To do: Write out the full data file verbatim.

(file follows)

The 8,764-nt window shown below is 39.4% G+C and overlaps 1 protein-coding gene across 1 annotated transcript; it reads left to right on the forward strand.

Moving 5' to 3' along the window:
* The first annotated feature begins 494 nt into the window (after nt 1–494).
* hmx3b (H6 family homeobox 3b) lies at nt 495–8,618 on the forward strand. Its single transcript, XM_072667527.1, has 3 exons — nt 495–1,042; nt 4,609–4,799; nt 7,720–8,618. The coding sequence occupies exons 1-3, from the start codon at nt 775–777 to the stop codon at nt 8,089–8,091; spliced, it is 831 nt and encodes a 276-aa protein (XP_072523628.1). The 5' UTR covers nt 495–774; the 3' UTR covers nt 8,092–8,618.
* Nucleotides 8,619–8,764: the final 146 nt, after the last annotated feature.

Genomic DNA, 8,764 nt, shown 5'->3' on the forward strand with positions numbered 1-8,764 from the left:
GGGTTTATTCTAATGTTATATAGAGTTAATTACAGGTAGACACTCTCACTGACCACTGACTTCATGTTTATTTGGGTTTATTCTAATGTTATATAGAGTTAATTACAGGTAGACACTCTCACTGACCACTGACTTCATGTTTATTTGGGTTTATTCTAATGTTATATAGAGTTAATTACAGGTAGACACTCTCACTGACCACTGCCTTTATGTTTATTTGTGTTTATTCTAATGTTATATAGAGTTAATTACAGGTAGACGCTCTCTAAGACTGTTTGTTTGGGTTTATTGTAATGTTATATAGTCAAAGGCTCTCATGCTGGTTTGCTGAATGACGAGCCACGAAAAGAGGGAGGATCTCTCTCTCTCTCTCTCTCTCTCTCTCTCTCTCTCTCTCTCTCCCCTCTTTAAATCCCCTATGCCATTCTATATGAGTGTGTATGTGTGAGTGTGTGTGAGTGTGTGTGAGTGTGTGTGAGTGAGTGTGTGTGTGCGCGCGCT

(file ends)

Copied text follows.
The 8,764-nt window shown below is 39.4% G+C and overlaps 1 protein-coding gene across 1 annotated transcript; it reads left to right on the forward strand.

Moving 5' to 3' along the window:
* The first annotated feature begins 494 nt into the window (after nt 1–494).
* hmx3b (H6 family homeobox 3b) lies at nt 495–8,618 on the forward strand. Its single transcript, XM_072667527.1, has 3 exons — nt 495–1,042; nt 4,609–4,799; nt 7,720–8,618. The coding sequence occupies exons 1-3, from the start codon at nt 775–777 to the stop codon at nt 8,089–8,091; spliced, it is 831 nt and encodes a 276-aa protein (XP_072523628.1). The 5' UTR covers nt 495–774; the 3' UTR covers nt 8,092–8,618.
* Nucleotides 8,619–8,764: the final 146 nt, after the last annotated feature.

Genomic DNA, 8,764 nt, shown 5'->3' on the forward strand with positions numbered 1-8,764 from the left:
GGGTTTATTCTAATGTTATATAGAGTTAATTACAGGTAGACACTCTCACTGACCACTGACTTCATGTTTATTTGGGTTTATTCTAATGTTATATAGAGTTAATTACAGGTAGACACTCTCACTGACCACTGACTTCATGTTTATTTGGGTTTATTCTAATGTTATATAGAGTTAATTACAGGTAGACACTCTCACTGACCACTGCCTTTATGTTTATTTGTGTTTATTCTAATGTTATATAGAGTTAATTACAGGTAGACGCTCTCTAAGACTGTTTGTTTGGGTTTATTGTAATGTTATATAGTCAAAGGCTCTCATGCTGGTTTGCTGAATGACGAGCCACGAAAAGAGGGAGGATCTCTCTCTCTCTCTCTCTCTCTCTCTCTCTCTCTCTCTCTCTCCCCTCTTTAAATCCCCTATGCCATTCTATATGAGTGTGTATGTGTGAGTGTGTGTGAGTGTGTGTGAGTGTGTGTGAGTGAGTGTGTGTGTGCGCGCGCT